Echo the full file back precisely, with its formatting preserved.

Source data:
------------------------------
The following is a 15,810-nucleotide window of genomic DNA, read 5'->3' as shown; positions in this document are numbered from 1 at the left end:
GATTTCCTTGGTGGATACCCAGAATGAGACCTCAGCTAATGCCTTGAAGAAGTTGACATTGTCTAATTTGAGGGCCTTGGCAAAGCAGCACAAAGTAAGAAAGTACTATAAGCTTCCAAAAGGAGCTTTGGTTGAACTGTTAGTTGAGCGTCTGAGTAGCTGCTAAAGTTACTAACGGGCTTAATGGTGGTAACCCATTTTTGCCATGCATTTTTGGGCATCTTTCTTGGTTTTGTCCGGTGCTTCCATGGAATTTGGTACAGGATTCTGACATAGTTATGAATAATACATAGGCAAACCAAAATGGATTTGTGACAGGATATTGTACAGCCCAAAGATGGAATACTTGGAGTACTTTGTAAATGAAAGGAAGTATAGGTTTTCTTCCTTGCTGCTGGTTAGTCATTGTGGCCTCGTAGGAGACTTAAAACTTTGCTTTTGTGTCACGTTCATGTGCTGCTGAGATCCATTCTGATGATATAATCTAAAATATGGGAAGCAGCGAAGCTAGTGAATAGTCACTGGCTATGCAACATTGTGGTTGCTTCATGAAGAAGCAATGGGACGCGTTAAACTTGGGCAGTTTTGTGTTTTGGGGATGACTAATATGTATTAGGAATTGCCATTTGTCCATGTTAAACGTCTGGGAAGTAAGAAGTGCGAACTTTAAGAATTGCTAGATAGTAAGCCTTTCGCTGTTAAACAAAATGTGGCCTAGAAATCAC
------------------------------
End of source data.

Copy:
The following is a 15,810-nucleotide window of genomic DNA, read 5'->3' as shown; positions in this document are numbered from 1 at the left end:
GATTTCCTTGGTGGATACCCAGAATGAGACCTCAGCTAATGCCTTGAAGAAGTTGACATTGTCTAATTTGAGGGCCTTGGCAAAGCAGCACAAAGTAAGAAAGTACTATAAGCTTCCAAAAGGAGCTTTGGTTGAACTGTTAGTTGAGCGTCTGAGTAGCTGCTAAAGTTACTAACGGGCTTAATGGTGGTAACCCATTTTTGCCATGCATTTTTGGGCATCTTTCTTGGTTTTGTCCGGTGCTTCCATGGAATTTGGTACAGGATTCTGACATAGTTATGAATAATACATAGGCAAACCAAAATGGATTTGTGACAGGATATTGTACAGCCCAAAGATGGAATACTTGGAGTACTTTGTAAATGAAAGGAAGTATAGGTTTTCTTCCTTGCTGCTGGTTAGTCATTGTGGCCTCGTAGGAGACTTAAAACTTTGCTTTTGTGTCACGTTCATGTGCTGCTGAGATCCATTCTGATGATATAATCTAAAATATGGGAAGCAGCGAAGCTAGTGAATAGTCACTGGCTATGCAACATTGTGGTTGCTTCATGAAGAAGCAATGGGACGCGTTAAACTTGGGCAGTTTTGTGTTTTGGGGATGACTAATATGTATTAGGAATTGCCATTTGTCCATGTTAAACGTCTGGGAAGTAAGAAGTGCGAACTTTAAGAATTGCTAGATAGTAAGCCTTTCGCTGTTAAACAAAATGTGGCCTAGAAATCAC